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Did You know 4 Million Women Married Gay Husbands?

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Did You know 4 Million Women Married Gay Husbands?

How do women survive being left by their gay husbands?

Being left by a spouse who says that the marriage is over is difficult and coming to terms with the loss can be excruciating. But when the marriage is over because your spouse turns out to be gay, there is a whole different layer of thoughts and emotions to contend with.

On one hand, while it never feels good to be left for someone else, it can feel less bad to be left for the opposite sex rather than wondering what it was the “other man or woman” had over you in the way of looks, physical attributes or sexual prowess (some may wonder about personality traits but the initial concerns are often about the external). A justifying reaction of, “It’s not that you don’t like me personally, you just don’t like men (or women, as the case may be),” is common.

Of course, on the other hand, realizing that this person you married – and thought you knew so well – is not the person you married – nor do you know much about them – can be devastating. There is often an accompanying sentiment of hurt (and perhaps rage) at having been betrayed not by a one-time tryst, but by a complete lifestyle lie.

Bonnie Kaye, M.Ed., came to specialize in helping women face this unanticipated reason for the demise of their marriage after her own marriage collapsed by virtue of her husband being gay.

Kaye reports that when a woman learns the reason for the problems in her marriage-namely homosexuality, she goes through a wide range of emotions from devastation, shame, guilt, responsibility, and perhaps even to repulsion. Men seem to have a similar set of emotions, according to StraightSpouse.org.

According to  gayhusbands.com,there are over 4 million women in this country who are married to, or have been married to gay men, and there are millions more throughout the world. “In almost all cases,” Kaye states, “women with gay husbands are unaware of their husbands’ homosexuality at the time of the marriage.”

It makes people wonder if their spouse was ever really attracted to them; if they were ever loved; and if they ever really wanted the things they had worked so hard to build (home, family, community).

Indeed, the spouse who is coming out for the first time may be asking the same questions.

The answers to these questions depend on if the gay or lesbian spouse knew and tried to repress the homosexual attractions, whether he or she didn’t know they were gay, or if they are bisexual (attracted to both genders) or pansexual (attracted more to a person’s spirit or personality rather than a person’s anatomy) so the attraction to their spouse was real was real but not limited to one person or gender.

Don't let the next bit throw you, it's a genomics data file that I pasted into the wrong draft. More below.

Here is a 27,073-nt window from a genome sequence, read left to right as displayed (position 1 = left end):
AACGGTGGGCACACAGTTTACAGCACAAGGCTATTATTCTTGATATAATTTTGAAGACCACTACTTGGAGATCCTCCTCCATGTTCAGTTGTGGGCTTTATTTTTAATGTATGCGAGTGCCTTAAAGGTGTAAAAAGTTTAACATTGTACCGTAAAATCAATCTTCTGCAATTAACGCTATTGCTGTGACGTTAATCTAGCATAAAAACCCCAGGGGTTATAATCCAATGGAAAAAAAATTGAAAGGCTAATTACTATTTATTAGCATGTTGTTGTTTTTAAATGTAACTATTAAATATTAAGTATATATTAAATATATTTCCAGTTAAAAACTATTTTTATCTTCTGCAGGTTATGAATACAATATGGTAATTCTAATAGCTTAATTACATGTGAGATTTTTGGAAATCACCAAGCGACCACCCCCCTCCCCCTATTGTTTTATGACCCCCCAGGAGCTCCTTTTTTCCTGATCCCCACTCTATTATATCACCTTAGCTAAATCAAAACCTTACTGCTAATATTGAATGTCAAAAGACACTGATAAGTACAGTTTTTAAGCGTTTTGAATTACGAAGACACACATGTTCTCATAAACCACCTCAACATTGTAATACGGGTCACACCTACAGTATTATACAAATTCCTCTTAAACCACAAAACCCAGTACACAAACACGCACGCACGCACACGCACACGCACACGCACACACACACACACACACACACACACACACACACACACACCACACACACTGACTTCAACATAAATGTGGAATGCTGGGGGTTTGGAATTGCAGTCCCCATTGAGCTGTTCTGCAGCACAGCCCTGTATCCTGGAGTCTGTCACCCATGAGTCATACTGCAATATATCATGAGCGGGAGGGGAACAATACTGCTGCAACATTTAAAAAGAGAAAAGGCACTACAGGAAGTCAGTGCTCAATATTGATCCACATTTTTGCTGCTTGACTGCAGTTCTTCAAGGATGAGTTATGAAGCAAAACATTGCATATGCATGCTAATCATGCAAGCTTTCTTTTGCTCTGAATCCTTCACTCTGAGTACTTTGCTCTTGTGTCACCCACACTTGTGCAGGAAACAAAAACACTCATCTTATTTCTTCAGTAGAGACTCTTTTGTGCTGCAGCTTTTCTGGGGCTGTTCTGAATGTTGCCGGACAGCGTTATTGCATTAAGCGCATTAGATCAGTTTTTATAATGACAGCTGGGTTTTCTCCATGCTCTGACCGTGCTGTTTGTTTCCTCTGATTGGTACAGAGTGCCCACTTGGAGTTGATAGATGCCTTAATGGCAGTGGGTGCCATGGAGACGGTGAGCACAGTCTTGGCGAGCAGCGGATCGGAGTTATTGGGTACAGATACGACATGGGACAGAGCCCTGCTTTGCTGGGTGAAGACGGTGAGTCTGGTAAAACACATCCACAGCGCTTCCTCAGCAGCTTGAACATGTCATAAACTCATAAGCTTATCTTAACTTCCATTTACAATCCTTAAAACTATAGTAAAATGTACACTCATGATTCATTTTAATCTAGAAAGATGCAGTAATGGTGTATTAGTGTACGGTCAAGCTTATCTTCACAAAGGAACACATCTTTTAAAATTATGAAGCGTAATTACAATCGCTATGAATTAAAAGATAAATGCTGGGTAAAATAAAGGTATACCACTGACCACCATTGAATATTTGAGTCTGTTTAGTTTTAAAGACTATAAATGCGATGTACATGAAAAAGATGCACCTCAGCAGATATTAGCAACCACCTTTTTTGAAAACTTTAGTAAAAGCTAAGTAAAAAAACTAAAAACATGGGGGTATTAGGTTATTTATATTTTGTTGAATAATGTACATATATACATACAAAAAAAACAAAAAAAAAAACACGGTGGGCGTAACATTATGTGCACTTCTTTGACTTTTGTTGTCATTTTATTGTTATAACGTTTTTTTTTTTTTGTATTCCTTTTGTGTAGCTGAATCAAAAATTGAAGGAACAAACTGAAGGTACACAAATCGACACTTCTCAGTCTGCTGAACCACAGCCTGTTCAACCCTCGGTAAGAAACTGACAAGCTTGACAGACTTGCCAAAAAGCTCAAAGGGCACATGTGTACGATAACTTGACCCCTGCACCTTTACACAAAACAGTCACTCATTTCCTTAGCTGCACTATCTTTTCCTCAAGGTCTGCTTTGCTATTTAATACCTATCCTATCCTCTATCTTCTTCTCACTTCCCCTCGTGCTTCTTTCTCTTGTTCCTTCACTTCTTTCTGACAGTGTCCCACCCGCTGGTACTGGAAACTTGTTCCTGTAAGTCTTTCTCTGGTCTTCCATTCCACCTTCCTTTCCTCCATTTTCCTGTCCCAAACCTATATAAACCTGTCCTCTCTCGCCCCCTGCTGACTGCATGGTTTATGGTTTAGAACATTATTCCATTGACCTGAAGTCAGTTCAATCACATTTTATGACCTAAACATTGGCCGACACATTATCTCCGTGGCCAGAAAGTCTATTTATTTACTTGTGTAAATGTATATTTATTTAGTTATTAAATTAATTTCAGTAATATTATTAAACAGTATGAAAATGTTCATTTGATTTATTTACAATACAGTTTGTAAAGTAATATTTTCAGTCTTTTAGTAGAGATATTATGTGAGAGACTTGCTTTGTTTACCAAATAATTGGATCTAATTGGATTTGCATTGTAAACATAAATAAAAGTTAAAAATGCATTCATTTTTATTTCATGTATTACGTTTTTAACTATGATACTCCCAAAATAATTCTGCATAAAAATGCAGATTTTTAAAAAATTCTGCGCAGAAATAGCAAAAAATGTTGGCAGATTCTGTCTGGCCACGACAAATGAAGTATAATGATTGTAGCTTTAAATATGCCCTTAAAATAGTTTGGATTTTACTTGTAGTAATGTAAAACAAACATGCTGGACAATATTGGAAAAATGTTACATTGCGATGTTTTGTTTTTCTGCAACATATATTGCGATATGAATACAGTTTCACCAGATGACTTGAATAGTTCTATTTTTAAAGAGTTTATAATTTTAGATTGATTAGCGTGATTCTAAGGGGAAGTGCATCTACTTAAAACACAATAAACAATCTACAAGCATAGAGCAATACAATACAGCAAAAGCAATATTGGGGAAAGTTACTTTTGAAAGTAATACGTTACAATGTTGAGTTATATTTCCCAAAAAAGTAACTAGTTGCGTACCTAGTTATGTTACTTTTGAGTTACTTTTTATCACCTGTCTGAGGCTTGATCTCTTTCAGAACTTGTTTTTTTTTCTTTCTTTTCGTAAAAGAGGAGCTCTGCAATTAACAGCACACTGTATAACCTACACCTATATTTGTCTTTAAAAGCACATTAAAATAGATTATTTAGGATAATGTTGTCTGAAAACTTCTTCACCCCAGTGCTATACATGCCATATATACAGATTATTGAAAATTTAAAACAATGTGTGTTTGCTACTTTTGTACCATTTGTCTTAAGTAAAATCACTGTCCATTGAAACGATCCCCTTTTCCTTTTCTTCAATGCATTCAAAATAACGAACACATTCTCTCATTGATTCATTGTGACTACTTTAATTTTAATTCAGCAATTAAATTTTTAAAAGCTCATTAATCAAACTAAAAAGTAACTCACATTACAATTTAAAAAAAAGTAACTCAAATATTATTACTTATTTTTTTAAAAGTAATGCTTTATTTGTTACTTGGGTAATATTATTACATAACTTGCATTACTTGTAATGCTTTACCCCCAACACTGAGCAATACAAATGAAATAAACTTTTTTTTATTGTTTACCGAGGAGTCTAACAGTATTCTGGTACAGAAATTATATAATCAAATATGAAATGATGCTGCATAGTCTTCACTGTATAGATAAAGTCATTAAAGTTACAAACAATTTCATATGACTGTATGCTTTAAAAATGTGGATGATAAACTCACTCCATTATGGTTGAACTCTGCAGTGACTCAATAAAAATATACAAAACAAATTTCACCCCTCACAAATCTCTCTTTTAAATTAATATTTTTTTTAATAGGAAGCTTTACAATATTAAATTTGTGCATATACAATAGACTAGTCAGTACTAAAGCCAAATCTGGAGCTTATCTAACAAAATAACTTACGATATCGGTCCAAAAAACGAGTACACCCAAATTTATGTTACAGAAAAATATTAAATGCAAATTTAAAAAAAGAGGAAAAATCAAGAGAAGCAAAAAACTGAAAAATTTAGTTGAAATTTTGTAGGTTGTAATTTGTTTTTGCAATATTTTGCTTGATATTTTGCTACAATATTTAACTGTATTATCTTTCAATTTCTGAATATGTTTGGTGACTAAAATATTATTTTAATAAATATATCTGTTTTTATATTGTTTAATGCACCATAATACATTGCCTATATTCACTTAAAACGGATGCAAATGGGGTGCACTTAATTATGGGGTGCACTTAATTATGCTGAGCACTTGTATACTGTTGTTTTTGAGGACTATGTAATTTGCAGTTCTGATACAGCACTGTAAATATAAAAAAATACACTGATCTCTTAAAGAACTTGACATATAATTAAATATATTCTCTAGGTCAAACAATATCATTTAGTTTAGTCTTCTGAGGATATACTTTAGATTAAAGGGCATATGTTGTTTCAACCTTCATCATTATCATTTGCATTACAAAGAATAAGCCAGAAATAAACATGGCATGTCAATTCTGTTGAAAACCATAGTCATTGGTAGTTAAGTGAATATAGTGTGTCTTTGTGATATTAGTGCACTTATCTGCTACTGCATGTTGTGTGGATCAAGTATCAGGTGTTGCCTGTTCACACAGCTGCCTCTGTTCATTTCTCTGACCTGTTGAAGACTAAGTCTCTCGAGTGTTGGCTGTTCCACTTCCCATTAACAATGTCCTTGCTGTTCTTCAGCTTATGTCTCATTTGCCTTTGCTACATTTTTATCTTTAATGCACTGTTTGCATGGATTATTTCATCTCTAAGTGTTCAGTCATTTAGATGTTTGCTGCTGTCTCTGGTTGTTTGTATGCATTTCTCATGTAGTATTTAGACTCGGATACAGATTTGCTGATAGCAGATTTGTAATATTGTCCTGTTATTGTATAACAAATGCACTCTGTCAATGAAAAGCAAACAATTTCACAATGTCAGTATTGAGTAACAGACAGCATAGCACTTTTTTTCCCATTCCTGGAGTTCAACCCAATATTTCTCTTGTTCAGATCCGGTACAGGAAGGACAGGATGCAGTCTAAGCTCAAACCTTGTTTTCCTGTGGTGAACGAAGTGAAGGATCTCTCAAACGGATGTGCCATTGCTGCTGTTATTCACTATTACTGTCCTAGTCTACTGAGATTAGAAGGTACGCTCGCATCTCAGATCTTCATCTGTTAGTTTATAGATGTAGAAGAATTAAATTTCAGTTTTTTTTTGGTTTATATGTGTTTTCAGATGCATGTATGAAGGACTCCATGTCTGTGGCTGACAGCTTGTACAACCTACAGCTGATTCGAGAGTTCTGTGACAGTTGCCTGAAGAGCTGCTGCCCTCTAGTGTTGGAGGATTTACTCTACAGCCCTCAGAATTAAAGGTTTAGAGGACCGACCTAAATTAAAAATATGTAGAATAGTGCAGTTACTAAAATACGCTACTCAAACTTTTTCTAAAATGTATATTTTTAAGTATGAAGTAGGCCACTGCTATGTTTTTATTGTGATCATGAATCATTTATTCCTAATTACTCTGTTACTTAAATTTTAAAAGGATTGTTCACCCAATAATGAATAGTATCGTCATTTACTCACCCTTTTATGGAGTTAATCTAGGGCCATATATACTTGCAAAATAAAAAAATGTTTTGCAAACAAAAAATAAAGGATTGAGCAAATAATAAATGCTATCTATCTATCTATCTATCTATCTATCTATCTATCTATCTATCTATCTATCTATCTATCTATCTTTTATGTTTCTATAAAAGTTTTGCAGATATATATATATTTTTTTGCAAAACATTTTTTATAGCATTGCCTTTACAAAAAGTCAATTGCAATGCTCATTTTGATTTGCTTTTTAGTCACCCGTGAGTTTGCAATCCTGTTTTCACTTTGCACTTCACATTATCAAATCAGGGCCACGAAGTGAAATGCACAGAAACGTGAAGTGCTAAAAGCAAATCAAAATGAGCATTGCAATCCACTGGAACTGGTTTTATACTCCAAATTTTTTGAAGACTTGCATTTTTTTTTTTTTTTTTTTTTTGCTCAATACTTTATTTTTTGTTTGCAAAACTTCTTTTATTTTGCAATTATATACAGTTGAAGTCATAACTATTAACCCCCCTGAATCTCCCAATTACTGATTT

Coming to terms with one’s own sexuality is almost always an intensely personal process, but we expect most people to come to terms with it as they come of age. People who come out as older adults have a steeper hill to climb in creating a new life and in gaining acceptance by friends and family. This is even more true when the person is married and has children.

These seems to be no shortage of support out there on this subject matter and I also came across several books on the topic that may be of help to both the gay and straight spouse.

The Other Side of the Closet: The Coming-Out Crisis for Straight Spouses and Families, Revised and Expanded Edition, by Amity Pierce Buxton

You’re What?! Survival Strategies for Straight Spouses, by Heather Cram

My Husband Is Gay: A Woman’s Survival Guide, by Carol Grever

[Susan Pease Padua]

As a child of divorced parents, Susan knows first-hand how disruptive an unhappy marriage and subsequent marital dissolution can be. When her mother and father split in 1981 (on their 28th wedding anniversary), marriage counseling was unheard of and emotional divorce support virtually nonexistent.

Her own experience, combined with years of working with couples in distress – both in striving to save their marriage or transition out of it – led Susan to become passionate about offering support to people at perhaps one of the most crucial junctures in their lives.

In 2000, Susan founded the Transition Institute of Marin and began providing information and counseling to this underserved population.

Books

Eight years later, Susan wrote, Contemplating Divorce, A Step-by-Step Guide to Deciding Whether to Stay or Go
(New Harbinger Publishing, Inc. © 2008), a book that provides objective guidance to those struggling in a rocky marriage as well as invaluable information on how to navigate the divorce process. Contemplating Divorce became a San Francisco Chronicle best-seller its first week in publication.

In 2010, Susan completed a meditation book for those challenged by difficult emotions during and after divorce entitled, Stronger Day by Day, Reflections for Healing and Rebuilding After Divorce.

Susan’s latest book, The New I Do: Reshaping Marriage for Skeptics, Realists and Rebels, is a collaboration with journalist Vicki Larson. You can learn more about this project by clicking on The New I Do page.

Susan has helped hundreds of people gain clarity in their relationships. Her private therapy practice consists of couples, individuals (local and distance therapy clients) and the many relationship or divorce support groups she runs.

Susan in the Media

As an often-featured writer for the Huffington Post Divorce page, Susan also writes a regular column for PsychologyToday.com and Examiner.com.

Susan has been a guest on the CBS Early Show as well as numerous radio shows across the U.S. and Canada and has also been featured in: The Wall Street Journal, USA Today, Psychology Today Magazine, Divorce Magazine, The View From the Bay and more.

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